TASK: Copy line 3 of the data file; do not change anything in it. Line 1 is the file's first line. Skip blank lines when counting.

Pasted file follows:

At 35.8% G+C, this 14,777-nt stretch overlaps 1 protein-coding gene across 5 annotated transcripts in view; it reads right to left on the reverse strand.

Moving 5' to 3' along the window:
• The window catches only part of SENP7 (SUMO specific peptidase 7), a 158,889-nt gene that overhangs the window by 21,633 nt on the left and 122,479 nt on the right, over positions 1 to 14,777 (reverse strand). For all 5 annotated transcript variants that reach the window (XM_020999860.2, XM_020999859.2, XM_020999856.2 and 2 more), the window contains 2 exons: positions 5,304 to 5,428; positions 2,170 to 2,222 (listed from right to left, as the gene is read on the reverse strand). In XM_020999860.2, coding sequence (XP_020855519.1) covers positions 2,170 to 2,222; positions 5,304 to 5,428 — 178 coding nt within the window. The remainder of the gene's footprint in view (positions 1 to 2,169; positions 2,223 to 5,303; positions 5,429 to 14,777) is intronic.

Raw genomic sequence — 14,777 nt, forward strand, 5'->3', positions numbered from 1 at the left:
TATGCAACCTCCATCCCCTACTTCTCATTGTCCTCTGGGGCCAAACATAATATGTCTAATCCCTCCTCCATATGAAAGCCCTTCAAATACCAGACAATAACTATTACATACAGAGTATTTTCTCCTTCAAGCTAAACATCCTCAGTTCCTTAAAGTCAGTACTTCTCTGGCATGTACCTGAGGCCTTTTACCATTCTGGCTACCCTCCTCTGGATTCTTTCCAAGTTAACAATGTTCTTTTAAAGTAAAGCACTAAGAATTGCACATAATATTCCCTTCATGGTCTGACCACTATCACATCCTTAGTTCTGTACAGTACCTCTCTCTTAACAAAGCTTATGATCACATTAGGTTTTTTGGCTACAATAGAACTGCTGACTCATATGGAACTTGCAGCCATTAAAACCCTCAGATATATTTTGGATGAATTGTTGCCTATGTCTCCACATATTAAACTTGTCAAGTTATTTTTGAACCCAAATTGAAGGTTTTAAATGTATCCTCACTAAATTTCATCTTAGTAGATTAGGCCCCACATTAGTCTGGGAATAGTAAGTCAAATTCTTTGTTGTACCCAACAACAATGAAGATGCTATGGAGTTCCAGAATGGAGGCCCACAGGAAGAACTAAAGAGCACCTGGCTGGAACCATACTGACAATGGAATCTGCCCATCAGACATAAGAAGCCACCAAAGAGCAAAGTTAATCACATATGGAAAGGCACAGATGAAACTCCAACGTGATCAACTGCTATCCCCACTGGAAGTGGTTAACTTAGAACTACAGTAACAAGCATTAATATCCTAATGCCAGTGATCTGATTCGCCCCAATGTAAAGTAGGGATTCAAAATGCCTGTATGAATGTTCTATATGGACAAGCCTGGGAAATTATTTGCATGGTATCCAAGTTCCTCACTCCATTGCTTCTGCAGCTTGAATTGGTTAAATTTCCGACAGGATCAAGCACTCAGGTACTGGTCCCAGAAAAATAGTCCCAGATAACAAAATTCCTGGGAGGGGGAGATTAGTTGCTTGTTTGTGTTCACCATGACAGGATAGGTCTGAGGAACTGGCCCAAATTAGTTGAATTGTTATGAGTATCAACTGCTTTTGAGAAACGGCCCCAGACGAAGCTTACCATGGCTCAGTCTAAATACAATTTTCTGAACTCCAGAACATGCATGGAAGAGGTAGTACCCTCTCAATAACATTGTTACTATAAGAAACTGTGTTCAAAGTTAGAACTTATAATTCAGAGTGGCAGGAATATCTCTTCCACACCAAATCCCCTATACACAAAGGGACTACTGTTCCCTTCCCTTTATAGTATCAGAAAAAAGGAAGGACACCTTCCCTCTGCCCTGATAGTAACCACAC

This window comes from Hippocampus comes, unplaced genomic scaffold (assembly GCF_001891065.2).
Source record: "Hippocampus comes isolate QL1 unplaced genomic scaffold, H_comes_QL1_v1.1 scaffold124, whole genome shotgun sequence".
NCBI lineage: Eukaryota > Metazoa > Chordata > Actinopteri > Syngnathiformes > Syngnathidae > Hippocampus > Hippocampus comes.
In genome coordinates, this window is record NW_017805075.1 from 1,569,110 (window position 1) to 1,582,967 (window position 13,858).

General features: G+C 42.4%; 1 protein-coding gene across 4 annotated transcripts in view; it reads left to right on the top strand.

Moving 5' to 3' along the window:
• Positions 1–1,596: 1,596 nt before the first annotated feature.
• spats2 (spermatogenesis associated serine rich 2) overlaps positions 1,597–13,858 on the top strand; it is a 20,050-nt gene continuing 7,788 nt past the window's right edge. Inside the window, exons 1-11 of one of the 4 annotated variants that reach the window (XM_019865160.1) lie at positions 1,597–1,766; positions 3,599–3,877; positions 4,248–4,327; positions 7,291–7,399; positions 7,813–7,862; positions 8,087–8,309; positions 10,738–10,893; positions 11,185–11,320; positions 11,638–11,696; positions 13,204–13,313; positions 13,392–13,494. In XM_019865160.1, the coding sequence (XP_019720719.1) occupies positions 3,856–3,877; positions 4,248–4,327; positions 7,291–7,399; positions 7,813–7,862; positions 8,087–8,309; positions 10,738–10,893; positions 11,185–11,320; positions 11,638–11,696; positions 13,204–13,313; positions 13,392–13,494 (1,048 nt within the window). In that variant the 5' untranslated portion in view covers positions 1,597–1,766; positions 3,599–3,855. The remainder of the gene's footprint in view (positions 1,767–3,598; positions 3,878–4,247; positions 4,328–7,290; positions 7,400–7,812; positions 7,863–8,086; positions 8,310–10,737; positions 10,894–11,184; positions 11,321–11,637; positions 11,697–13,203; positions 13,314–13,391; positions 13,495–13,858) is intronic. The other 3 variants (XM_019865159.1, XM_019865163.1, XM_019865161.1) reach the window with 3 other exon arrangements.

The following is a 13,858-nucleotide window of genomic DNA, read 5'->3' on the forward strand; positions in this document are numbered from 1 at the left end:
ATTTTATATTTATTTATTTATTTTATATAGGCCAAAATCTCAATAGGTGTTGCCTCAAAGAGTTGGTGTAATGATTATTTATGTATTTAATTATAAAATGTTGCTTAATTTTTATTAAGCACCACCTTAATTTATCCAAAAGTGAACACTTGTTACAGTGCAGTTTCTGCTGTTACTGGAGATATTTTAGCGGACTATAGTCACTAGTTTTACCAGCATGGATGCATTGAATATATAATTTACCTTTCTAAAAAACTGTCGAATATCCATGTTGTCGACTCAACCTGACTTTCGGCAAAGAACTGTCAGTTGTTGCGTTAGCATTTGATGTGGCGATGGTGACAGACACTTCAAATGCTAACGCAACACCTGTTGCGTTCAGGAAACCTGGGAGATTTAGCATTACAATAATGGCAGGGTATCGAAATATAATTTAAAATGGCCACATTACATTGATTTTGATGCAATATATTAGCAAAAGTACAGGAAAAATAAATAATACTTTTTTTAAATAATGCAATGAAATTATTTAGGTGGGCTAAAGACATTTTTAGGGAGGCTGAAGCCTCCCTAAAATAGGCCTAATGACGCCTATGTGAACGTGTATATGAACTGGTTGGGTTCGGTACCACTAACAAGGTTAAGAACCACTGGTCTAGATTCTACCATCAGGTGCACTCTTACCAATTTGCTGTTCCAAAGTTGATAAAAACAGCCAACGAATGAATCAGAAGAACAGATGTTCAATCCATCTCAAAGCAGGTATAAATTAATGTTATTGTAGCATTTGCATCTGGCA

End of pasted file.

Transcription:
• The window catches only part of SENP7 (SUMO specific peptidase 7), a 158,889-nt gene that overhangs the window by 21,633 nt on the left and 122,479 nt on the right, over positions 1 to 14,777 (reverse strand). For all 5 annotated transcript variants that reach the window (XM_020999860.2, XM_020999859.2, XM_020999856.2 and 2 more), the window contains 2 exons: positions 5,304 to 5,428; positions 2,170 to 2,222 (listed from right to left, as the gene is read on the reverse strand). In XM_020999860.2, coding sequence (XP_020855519.1) covers positions 2,170 to 2,222; positions 5,304 to 5,428 — 178 coding nt within the window. The remainder of the gene's footprint in view (positions 1 to 2,169; positions 2,223 to 5,303; positions 5,429 to 14,777) is intronic.